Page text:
Oloun — PayBac iBoro feat. Payper Corleone

Oloun, the 12th track on PayBac’s latest album, West African Goat

, had him diluting his passion and persistence with prayerful yearnings to succeed. PayBac iBoro has cemented himself as one of the most consistent and diverse Naija rappers. From boom bap trap and drill to soulful rap songs, Afropop and alternative music, he proves to be a trailblazer on the modern Nigerian rap scene.

Hamilton — T.O.D SZN feat. Mo’Gunz

Hamilton sparks with a tone sinister enough to wake night marauders. Although juiced up in metaphors and street slang, T.O.D SZN and Mo’Gunz paint a picture of explicit street violence and what it means to be territorial. Their charismatic back and forth is simply a rap lover’s delight.

Jaiye or Not — D.S.6

“Jaiye” is Yoruba for “enjoy”. This hard-hitting tune about only living once, in multilingual delivery, skippy drums and haunting melodies, has become the Nigerian driller’s template for a local resonating hit. In the current music climate, anthemic songs in four minutes are rare. Jaiye Or Not by D.S.6 (Droxx and Slimsyxx) is one of those rarities.

Numero Uno — Mo’Gunz feat. President Zik

In a rap world complicated by ego and one-man movements, Mo’Gunz stakes his claim as “number one”. He is insatiable about taking over the game, but he’s also open to healthy collaborations. Numero Uno is a brute, bouncy, sing-along rap jam.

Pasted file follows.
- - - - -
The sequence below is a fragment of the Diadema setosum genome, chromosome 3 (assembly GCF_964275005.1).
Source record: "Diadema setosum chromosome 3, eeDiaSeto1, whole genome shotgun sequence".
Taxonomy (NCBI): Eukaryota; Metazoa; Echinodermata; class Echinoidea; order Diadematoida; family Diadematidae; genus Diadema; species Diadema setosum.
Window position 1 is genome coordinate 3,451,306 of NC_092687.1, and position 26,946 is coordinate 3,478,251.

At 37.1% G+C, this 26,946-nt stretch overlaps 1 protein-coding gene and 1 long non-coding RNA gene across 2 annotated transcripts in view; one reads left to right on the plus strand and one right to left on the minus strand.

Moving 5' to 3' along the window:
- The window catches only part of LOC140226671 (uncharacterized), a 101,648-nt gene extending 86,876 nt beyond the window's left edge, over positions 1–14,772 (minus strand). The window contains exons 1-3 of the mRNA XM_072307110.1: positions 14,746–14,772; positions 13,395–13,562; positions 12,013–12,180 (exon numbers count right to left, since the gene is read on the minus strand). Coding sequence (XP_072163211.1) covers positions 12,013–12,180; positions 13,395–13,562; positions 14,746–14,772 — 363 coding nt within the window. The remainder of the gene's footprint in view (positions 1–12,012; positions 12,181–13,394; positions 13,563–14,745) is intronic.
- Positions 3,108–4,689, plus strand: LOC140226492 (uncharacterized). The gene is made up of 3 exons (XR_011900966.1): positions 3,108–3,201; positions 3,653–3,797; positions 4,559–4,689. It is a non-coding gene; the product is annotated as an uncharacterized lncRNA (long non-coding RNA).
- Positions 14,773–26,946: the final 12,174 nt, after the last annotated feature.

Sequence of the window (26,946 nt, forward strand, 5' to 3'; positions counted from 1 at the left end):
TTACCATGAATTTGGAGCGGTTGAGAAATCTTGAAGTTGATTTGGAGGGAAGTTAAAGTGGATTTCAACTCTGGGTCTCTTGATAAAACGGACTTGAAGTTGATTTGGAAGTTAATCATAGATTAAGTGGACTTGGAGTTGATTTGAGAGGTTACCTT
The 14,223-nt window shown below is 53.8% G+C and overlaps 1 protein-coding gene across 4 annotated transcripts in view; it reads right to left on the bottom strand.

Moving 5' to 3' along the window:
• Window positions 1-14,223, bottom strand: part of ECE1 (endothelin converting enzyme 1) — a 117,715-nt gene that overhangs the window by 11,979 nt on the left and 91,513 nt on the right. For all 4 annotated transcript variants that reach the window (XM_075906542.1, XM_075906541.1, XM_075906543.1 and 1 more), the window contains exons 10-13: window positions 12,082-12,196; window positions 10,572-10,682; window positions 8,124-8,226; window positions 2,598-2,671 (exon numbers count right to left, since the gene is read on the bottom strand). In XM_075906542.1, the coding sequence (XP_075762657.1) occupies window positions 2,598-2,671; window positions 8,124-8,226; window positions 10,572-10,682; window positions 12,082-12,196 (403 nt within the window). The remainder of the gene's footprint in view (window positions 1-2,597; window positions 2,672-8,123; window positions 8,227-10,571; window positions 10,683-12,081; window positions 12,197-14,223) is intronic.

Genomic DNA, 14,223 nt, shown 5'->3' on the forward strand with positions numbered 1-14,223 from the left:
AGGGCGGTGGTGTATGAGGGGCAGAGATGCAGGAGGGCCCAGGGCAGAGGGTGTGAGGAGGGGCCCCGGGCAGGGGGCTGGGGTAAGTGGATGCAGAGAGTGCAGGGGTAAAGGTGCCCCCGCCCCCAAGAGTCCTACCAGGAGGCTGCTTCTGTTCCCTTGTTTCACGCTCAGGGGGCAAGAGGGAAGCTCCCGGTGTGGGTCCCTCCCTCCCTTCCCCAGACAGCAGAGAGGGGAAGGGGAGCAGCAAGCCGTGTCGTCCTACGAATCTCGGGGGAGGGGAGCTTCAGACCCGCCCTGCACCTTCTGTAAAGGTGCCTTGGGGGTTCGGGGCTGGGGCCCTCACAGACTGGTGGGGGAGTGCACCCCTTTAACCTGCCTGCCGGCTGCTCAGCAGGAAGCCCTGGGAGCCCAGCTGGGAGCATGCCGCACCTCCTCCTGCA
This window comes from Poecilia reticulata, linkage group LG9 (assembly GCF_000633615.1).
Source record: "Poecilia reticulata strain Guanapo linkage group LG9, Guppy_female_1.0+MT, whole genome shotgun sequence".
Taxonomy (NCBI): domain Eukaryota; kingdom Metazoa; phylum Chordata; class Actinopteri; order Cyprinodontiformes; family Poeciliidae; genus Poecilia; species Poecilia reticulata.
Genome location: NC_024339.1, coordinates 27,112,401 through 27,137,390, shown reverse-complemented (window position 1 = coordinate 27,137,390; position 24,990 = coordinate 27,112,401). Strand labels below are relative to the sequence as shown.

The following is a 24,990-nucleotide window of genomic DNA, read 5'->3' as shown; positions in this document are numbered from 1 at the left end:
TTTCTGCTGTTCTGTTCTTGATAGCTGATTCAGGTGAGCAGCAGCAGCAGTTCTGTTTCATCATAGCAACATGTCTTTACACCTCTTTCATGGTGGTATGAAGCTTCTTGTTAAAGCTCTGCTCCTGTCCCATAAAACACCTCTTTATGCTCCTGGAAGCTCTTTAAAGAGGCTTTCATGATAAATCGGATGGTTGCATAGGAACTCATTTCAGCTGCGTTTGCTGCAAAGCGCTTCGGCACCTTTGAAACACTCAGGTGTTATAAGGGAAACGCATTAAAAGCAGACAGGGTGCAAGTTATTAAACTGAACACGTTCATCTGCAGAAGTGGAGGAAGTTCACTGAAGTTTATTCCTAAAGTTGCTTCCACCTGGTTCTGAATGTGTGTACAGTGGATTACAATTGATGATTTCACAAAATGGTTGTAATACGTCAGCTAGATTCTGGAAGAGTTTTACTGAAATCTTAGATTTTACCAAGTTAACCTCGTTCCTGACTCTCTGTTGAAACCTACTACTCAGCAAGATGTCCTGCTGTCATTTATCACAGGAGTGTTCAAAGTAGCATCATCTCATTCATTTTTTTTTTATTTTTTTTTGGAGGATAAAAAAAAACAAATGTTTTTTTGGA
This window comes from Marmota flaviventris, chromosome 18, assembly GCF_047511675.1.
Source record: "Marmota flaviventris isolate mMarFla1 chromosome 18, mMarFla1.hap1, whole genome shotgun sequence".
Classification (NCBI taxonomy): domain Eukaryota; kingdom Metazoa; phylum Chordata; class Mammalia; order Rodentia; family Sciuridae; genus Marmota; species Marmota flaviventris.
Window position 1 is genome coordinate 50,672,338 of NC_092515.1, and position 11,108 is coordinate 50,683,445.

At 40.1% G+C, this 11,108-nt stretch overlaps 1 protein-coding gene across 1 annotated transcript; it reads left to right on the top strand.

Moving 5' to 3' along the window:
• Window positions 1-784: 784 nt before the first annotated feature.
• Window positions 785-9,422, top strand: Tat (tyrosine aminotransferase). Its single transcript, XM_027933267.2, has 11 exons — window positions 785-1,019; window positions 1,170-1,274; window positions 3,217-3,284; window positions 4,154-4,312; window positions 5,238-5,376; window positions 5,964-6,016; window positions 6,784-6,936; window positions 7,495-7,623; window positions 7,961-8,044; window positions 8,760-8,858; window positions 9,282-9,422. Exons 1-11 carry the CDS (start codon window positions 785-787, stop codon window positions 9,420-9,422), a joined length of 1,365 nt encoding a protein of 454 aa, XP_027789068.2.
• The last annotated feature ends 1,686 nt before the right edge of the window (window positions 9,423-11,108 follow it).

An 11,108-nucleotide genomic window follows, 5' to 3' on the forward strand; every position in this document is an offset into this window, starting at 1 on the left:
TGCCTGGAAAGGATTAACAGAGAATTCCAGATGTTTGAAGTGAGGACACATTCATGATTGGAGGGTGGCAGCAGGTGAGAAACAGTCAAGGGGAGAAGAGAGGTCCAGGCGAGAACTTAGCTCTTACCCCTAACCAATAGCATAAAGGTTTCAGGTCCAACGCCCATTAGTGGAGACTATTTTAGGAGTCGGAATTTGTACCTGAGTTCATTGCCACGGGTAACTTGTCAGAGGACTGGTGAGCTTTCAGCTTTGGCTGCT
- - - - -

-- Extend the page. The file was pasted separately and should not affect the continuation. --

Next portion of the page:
Darth Vader — Kaylu

It’s a different feeling when you’ve been in the game for a while but you don’t get the accolades you think you deserve. Kaylu sees that the mainstream music game differs from his champion days in Unilag. Strapped up to ignite momentum on bigger stages, Darth Vader is his entry as one of Naija’s most powerful rap Jedi ever.

OSHAMOR — Qeeb feat. Mo’Gunz

Qeeb has been silent since 2021, but his latest EP, ROUGH & READY, released in October 2023, mirrors his go-getter mindset. He channelled this energy especially with Mo’Gunz on OSHAMOR (meaning “You know”). If head-knocking verses and an aggressive chorus about pushing through hurdles get you pumped, here you have it.

Superman — Kene Himself feat. Droxx & Soto Eon

Kene Himself’s baritone vocals erupt with the command of a sophisticated Igbo chief as he runs through this beat with a sharp verse about poise. Superman’s chorus is infectious and memorable. And Droxx’s and Soto Eon’s contribution took the song from a nice rap joint to a spirited one.

Afghanistan — Rebelwav & Droxx

Collaboration has been one of the most vital elements of drill music. It’s why Rebelwav and Droxx have been more visible in 2023. On this track, they liken their daily Nigerian experiences to harsh living in Afghanistan — a well-understood exaggeration. Afghanistan is the last track on their joint EP, Haram Pack, which dropped in November. 

ALSO READ: Drill Music Is Hot Right Now and These Are the 8 Nigerians You Should Listen To 


Zikoko amplifies African youth culture by curating and creating smart and joyful content for young Africans and the world.